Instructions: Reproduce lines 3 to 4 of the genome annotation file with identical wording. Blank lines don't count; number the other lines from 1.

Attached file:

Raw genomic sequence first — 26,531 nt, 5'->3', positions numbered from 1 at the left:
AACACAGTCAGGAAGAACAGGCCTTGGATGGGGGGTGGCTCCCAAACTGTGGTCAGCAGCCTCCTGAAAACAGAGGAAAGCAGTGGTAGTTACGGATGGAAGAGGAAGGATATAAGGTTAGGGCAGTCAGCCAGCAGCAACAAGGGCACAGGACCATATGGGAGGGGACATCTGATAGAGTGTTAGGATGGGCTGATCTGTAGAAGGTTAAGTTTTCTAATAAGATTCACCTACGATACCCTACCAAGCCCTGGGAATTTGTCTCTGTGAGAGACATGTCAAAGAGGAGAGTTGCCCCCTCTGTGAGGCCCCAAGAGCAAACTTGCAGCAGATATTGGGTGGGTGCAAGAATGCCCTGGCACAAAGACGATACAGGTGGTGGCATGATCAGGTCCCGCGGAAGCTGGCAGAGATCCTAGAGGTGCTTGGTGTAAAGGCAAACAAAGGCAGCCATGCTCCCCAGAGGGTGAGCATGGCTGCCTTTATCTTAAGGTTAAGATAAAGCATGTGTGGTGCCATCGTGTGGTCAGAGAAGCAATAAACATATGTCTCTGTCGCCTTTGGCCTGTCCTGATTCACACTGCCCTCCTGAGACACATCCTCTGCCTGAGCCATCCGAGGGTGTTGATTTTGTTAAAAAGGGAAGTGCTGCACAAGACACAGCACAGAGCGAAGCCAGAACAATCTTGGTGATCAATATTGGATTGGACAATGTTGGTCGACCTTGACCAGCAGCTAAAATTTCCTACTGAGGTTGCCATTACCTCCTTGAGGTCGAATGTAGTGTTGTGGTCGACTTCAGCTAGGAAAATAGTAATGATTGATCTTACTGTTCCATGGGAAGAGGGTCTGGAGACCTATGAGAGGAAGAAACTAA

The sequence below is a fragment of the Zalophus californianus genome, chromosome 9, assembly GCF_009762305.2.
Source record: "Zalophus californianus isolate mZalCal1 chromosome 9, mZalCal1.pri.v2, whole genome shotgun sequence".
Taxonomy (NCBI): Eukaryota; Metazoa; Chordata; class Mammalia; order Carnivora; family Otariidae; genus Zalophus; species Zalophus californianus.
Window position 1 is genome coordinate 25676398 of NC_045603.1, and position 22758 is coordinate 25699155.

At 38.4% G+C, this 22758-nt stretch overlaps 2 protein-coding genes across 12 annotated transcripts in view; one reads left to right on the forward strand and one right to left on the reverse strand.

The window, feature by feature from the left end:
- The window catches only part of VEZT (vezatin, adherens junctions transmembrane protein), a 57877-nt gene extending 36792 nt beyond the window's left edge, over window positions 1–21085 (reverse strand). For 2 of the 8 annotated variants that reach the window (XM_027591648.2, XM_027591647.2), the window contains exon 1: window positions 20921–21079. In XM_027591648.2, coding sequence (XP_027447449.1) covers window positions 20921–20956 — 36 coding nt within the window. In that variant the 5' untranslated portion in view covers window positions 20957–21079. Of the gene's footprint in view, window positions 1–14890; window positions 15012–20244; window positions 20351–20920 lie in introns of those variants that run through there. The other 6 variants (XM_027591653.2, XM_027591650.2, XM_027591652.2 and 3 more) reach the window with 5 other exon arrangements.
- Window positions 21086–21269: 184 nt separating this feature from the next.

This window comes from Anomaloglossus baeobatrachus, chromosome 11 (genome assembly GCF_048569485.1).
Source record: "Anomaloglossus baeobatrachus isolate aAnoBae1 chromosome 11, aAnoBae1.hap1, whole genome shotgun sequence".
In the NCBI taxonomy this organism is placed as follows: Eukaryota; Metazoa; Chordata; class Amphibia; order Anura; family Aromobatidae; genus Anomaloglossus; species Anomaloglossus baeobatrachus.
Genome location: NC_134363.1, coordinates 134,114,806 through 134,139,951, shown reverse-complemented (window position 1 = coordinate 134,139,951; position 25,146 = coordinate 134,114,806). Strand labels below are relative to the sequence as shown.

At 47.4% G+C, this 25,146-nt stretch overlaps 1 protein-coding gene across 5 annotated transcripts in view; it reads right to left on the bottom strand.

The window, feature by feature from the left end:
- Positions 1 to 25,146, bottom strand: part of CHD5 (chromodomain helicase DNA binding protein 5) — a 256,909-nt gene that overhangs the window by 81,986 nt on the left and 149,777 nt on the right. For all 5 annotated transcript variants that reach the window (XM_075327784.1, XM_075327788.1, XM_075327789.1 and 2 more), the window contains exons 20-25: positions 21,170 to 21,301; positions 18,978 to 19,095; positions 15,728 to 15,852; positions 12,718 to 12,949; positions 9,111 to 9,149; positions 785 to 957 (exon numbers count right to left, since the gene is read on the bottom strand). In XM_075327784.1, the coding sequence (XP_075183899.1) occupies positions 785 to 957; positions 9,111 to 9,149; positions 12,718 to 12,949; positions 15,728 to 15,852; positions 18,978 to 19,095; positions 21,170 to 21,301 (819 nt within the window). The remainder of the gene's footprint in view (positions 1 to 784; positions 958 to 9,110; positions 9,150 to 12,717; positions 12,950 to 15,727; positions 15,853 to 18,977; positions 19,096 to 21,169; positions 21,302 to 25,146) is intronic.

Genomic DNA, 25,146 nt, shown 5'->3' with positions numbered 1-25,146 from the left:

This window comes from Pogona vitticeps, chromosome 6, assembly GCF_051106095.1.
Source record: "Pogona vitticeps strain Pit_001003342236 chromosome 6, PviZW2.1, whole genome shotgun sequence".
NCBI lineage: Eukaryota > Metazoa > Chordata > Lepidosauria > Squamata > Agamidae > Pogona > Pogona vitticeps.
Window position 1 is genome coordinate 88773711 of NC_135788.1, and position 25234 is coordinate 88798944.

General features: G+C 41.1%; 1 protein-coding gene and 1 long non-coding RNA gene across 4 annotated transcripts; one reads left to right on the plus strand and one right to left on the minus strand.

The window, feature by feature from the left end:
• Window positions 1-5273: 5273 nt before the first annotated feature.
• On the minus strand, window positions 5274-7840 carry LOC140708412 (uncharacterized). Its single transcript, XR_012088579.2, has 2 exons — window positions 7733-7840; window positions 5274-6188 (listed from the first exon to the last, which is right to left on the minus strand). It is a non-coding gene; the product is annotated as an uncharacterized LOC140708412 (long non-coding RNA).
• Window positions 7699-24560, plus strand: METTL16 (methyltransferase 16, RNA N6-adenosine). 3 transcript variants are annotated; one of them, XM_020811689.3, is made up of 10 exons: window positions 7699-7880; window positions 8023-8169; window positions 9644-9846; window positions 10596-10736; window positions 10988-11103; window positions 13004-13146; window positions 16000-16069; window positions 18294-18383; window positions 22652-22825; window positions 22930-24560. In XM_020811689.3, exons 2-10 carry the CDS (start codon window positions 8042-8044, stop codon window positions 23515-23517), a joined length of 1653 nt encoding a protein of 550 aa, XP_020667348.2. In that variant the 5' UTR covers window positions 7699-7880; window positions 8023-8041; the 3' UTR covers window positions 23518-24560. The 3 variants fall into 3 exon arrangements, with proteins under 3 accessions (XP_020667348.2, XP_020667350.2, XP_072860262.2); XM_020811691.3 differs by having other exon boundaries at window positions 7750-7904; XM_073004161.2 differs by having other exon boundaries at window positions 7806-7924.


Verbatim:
The sequence below is a fragment of the Zalophus californianus genome, chromosome 9, assembly GCF_009762305.2.
Source record: "Zalophus californianus isolate mZalCal1 chromosome 9, mZalCal1.pri.v2, whole genome shotgun sequence".